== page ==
Yonks ago I went hunting for a family home but instead I bought a tree. I was accompanied by my young daughter and my mother, then approximately 85 years old. That was before dementia claimed her memories and the essence of her soul, her joie de vivre.
We have been driving around for a long time when the real estate agent stopped in front of another fixer-upper – all I could afford on my income – for the umpteenth time on that hot summer afternoon. One look at the run-down property and the neglected garden drew a long sigh from my inner depths.
“Look at the tree,” my mum said. I looked, disinterested at first, but then my spirits lifted and I stepped out of my car. The tall peppercorn tree towered over the house – how many storeys high? – its scraggly dry branches almost devoid of leaves slowly moving in the wind.
“If that tree could talk, imagine what stories it could tell,” my mum said and I smiled at her. Both of us were born and bred in the sparsely populated and arid Northern Cape region where only the hardiest of trees survived: peppercorns, blue gums and quiver trees. Finding this old giant in the city more than a thousand kilometres away felt like coming home. I don’t remember inspecting the structure or even looking at the inside of the house that day. I only remember calling for the contract and signing on the dotted line.
The next few years we spent most of our free time and almost all of our savings on fixing up the house. The structure turned out to be in amazingly good condition and we added paving stones, a double garage and a family room, and refurbished the bathrooms and kitchen. Then we turned our attention to the garden which we planned and landscaped around the heart of it – the old peppercorn. We called in the assistance of a tree doctor who estimated the tree’s age at 80+ years. The same age as my mum.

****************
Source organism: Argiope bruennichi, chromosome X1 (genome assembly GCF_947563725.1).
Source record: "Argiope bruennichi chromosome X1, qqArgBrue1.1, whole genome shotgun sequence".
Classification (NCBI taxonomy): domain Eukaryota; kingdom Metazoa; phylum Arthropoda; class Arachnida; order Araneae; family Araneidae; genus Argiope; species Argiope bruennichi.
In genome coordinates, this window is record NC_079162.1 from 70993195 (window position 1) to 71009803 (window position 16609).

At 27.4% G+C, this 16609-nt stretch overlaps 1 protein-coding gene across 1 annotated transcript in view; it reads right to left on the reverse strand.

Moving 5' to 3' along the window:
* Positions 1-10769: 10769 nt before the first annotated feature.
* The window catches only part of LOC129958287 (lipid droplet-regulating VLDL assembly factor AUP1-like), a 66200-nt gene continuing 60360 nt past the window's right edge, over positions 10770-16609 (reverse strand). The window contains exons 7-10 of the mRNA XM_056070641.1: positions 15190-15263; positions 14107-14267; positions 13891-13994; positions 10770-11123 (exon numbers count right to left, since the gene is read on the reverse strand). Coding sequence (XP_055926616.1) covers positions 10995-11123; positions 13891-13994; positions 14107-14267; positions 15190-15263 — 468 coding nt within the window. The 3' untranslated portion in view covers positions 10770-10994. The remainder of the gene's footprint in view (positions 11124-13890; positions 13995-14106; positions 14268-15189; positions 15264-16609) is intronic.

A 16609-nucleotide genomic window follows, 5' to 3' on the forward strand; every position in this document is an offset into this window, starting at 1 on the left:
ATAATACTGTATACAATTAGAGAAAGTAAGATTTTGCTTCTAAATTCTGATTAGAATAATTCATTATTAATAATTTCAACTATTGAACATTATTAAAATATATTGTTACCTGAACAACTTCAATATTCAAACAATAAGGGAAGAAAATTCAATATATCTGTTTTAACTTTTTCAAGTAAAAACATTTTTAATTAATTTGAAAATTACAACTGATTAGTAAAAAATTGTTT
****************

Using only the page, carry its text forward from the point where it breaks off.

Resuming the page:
During the day while I was at work my mother watched the doves and wild birds feeding in the tree, and the dogs playing on the lawn in front of her bedroom window. The peppercorn grew taller and more majestic, the now neatly trimmed branches dense with leaves swaying in the breeze. In the late afternoons and over weekends we sat in our lawn chairs in its shade.
Whilst we rejoiced in the tree’s rejuvenated appearance, my mum grew older, smaller and frailer in body and mind, and eventually, we had to move her to a facility for the aged. She still came to visit over weekends and every now and then she repeated the same old phrase: “If this tree could talk, imagine what stories it could tell.”
Upon retirement, we moved out of the house and my mum passed away shortly after. The heart of the house was gone, but the peppercorn still remains – we check every now and then from our new far-away location, and we remember.
Linda said: Your Friday prompt for Stream of Consciousness Saturday is “tree.” Use the word “tree” or write about a tree. Any kind of tree. Enjoy!
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